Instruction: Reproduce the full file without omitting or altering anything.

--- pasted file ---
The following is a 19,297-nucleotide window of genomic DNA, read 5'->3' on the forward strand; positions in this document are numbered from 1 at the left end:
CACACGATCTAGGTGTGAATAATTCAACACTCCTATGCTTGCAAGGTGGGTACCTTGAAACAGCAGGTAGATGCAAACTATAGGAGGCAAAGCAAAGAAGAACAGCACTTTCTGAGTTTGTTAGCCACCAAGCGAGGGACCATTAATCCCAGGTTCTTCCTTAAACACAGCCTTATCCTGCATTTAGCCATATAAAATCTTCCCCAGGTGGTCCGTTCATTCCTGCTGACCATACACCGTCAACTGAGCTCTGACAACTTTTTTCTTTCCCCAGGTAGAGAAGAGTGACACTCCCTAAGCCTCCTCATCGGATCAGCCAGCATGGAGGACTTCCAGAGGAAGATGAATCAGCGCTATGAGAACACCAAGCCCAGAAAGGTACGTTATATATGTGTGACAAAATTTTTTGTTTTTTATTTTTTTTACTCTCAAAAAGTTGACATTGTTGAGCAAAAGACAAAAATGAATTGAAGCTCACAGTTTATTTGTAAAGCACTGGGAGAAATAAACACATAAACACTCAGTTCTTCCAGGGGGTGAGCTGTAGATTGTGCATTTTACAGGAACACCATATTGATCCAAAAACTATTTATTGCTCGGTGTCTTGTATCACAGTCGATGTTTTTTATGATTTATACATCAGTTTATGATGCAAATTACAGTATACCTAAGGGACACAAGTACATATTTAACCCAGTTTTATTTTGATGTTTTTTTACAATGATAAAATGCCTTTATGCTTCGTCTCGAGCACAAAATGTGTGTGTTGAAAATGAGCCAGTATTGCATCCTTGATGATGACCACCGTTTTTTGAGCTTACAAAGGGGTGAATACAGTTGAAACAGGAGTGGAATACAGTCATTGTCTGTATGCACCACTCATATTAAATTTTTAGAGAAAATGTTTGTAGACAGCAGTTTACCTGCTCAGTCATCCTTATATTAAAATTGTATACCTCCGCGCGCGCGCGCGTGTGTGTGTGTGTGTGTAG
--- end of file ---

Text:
The following is a 19,297-nucleotide window of genomic DNA, read 5'->3' on the forward strand; positions in this document are numbered from 1 at the left end:
CACACGATCTAGGTGTGAATAATTCAACACTCCTATGCTTGCAAGGTGGGTACCTTGAAACAGCAGGTAGATGCAAACTATAGGAGGCAAAGCAAAGAAGAACAGCACTTTCTGAGTTTGTTAGCCACCAAGCGAGGGACCATTAATCCCAGGTTCTTCCTTAAACACAGCCTTATCCTGCATTTAGCCATATAAAATCTTCCCCAGGTGGTCCGTTCATTCCTGCTGACCATACACCGTCAACTGAGCTCTGACAACTTTTTTCTTTCCCCAGGTAGAGAAGAGTGACACTCCCTAAGCCTCCTCATCGGATCAGCCAGCATGGAGGACTTCCAGAGGAAGATGAATCAGCGCTATGAGAACACCAAGCCCAGAAAGGTACGTTATATATGTGTGACAAAATTTTTTGTTTTTTATTTTTTTTACTCTCAAAAAGTTGACATTGTTGAGCAAAAGACAAAAATGAATTGAAGCTCACAGTTTATTTGTAAAGCACTGGGAGAAATAAACACATAAACACTCAGTTCTTCCAGGGGGTGAGCTGTAGATTGTGCATTTTACAGGAACACCATATTGATCCAAAAACTATTTATTGCTCGGTGTCTTGTATCACAGTCGATGTTTTTTATGATTTATACATCAGTTTATGATGCAAATTACAGTATACCTAAGGGACACAAGTACATATTTAACCCAGTTTTATTTTGATGTTTTTTTACAATGATAAAATGCCTTTATGCTTCGTCTCGAGCACAAAATGTGTGTGTTGAAAATGAGCCAGTATTGCATCCTTGATGATGACCACCGTTTTTTGAGCTTACAAAGGGGTGAATACAGTTGAAACAGGAGTGGAATACAGTCATTGTCTGTATGCACCACTCATATTAAATTTTTAGAGAAAATGTTTGTAGACAGCAGTTTACCTGCTCAGTCATCCTTATATTAAAATTGTATACCTCCGCGCGCGCGCGCGTGTGTGTGTGTGTGTGTAG